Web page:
Exhibition opening: Thursday 21 July at 6pm
Andreas’ practice is focused on ideas of conviviality and participation through the creation of structures and installations referencing utopian ideals and collective environments.
Andreas has both a collaborative and individual practice. His most recent work looks at cooperation and the negotiations inherent in support systems. This work is driven by the questions; what does it mean to offer support? How can we know that what we are offering is beneficial? And, is support something we give because we care or because we seek integration?
In this exhibition Andreas will present new work which focuses on a series of support structures that highlight the negotiations inherent in the act of giving and receiving support. Using materials often overlooked in our architectural environment, he makes visible the infrastructure that supports our everyday lives. With this new work he is urging us to consider what is being supported.
Exhibition text written by Rachael Gilbourne, 2016:
Andreas Kindler von Knobloch gives good hugs.
Andreas Kindler von Knobloch gives good hugs. I have always thought of the dynamic of the hug as similar to that of the handshake. There’s either a powerplay, or there isn’t. And with Andreas, there isn’t. What exists instead is a recognition of the other person – not the other/otherness in opposition but a connection to otherness, a meeting point, on equal footing. Where a handshake might signify a politics of formality, a hug signifies a politics of friendship. The powerplay is replaced by a question of trust. It’s about intimacy.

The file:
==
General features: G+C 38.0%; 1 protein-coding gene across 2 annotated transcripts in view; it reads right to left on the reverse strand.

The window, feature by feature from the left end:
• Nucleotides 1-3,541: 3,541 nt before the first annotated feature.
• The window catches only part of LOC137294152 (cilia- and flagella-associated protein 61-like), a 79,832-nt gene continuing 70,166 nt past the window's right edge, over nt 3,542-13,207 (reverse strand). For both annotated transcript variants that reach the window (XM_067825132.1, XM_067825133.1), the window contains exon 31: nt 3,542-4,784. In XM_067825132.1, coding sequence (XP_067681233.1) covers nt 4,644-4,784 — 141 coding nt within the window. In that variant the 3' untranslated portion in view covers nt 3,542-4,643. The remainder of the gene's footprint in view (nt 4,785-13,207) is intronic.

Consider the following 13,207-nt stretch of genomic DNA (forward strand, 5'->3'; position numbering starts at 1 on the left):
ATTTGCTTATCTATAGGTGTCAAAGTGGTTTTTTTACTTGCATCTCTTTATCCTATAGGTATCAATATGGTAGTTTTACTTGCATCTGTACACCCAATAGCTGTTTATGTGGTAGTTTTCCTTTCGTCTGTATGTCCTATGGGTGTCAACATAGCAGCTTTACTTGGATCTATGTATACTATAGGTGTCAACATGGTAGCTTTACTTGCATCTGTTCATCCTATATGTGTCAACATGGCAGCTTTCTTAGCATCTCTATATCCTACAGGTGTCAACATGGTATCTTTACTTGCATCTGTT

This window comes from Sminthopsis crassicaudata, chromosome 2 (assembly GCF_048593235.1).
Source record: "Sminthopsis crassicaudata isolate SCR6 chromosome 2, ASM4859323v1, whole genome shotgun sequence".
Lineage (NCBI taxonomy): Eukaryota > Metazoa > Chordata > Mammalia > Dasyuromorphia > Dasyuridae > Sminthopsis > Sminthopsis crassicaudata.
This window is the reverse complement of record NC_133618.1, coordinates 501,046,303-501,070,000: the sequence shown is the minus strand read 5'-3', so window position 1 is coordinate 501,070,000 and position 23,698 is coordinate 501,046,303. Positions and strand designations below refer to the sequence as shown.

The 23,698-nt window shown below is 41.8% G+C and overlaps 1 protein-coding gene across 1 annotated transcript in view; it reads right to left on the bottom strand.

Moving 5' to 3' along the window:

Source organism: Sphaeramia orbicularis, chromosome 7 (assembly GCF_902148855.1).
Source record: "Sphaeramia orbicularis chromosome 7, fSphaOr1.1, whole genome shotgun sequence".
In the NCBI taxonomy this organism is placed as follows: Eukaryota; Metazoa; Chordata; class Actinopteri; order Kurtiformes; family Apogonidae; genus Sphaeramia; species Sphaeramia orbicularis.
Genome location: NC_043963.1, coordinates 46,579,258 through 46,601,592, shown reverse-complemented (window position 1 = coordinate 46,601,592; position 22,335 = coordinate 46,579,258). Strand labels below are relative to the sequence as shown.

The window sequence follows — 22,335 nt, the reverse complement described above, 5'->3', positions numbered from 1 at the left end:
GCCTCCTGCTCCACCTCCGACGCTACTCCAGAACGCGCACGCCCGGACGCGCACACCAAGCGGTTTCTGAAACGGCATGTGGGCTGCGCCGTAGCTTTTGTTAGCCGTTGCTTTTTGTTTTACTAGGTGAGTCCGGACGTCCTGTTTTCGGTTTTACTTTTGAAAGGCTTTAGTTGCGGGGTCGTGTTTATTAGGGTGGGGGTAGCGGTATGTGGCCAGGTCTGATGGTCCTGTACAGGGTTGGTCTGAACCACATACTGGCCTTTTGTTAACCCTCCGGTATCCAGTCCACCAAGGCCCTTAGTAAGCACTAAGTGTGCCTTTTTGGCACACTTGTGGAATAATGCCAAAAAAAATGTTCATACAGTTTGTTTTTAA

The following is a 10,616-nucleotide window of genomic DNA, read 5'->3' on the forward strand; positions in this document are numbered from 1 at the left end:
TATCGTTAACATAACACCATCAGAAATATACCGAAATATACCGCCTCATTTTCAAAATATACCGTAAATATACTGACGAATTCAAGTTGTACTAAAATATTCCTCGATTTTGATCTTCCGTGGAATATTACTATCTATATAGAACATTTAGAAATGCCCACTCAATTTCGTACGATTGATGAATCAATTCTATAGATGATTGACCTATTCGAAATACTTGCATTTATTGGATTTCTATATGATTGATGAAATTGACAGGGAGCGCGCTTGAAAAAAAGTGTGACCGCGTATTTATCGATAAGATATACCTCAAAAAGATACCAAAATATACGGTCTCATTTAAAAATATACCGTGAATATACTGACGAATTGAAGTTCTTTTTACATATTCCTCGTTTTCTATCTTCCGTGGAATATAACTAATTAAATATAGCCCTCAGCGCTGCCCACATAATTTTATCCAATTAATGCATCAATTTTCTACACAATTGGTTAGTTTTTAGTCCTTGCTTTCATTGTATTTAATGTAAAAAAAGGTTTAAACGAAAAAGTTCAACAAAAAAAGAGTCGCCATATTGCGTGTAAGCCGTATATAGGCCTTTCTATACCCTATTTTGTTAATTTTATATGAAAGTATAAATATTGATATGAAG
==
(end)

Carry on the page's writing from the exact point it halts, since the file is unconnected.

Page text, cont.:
Intimacy, relationships, interdependencies, all bound up with momentum – Andreas’s work, however static it may appear, is always live. It is always enacting the push and the pull. Force against force. Skin on skin. Materials, forms and/or individuals support one another, even when they work against one another. An overturned car by a group of friends becomes a will for utopia, a radical energy that is at once destructive and constructive (Luminous Flux, 2012). Textures become highly defined through their touch of another, be they material – rough steel and poured concrete clasp dense cut foam (In Support, 2016); or social/environmental – the American dream slides up against Geology (Sisyphus Americana (.n), 2013). There is always a point of pressure in these works that raises the tension. Like warm, bare arms meeting ice cold air, the goosebumps rise.